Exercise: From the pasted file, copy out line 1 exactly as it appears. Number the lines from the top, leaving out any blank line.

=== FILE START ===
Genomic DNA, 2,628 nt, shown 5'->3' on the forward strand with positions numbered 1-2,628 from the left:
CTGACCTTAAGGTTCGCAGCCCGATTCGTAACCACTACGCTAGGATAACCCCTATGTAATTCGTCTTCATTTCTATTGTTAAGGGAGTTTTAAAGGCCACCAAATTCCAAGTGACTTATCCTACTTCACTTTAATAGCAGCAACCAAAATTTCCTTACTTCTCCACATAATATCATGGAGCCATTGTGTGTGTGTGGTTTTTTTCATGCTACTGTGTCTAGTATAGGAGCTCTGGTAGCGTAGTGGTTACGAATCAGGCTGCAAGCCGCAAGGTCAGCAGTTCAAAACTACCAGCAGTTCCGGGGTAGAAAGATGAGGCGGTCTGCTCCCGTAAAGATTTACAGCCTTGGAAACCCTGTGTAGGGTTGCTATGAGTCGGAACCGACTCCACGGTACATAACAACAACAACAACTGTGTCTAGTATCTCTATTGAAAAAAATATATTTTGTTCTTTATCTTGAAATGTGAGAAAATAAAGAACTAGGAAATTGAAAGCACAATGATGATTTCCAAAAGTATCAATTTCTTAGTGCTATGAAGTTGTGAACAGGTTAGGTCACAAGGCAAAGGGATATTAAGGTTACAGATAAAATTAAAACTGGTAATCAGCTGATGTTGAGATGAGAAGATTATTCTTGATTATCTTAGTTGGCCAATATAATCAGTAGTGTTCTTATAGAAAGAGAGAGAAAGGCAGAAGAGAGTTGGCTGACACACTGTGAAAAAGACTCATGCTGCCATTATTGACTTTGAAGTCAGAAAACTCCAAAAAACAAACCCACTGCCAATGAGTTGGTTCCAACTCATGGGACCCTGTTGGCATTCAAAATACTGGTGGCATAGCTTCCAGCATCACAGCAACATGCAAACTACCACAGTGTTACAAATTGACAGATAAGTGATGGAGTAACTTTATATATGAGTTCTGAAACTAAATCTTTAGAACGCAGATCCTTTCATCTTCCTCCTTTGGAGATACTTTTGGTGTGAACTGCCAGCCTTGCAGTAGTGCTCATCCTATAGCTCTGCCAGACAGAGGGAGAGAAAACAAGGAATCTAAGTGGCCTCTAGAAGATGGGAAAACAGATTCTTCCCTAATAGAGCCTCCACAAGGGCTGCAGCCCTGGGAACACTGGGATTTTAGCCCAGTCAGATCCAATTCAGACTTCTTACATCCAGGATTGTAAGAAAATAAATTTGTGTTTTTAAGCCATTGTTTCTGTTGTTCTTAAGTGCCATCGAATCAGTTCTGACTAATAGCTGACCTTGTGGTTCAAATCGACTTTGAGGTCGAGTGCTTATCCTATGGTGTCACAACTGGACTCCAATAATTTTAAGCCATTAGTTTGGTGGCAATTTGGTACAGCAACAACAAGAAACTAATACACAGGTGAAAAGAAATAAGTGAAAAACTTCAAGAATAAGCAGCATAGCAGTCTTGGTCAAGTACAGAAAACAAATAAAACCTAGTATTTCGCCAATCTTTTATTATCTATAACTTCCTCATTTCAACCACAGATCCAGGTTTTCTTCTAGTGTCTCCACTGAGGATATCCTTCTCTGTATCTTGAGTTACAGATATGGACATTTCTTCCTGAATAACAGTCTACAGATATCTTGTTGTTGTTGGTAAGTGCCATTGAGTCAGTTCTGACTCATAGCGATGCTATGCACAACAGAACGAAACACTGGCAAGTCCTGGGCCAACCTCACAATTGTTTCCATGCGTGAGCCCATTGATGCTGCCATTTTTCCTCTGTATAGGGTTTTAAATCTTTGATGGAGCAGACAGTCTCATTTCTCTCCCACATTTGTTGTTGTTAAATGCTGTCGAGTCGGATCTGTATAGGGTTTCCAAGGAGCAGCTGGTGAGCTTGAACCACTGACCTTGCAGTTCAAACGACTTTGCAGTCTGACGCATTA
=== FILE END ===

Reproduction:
Genomic DNA, 2,628 nt, shown 5'->3' on the forward strand with positions numbered 1-2,628 from the left: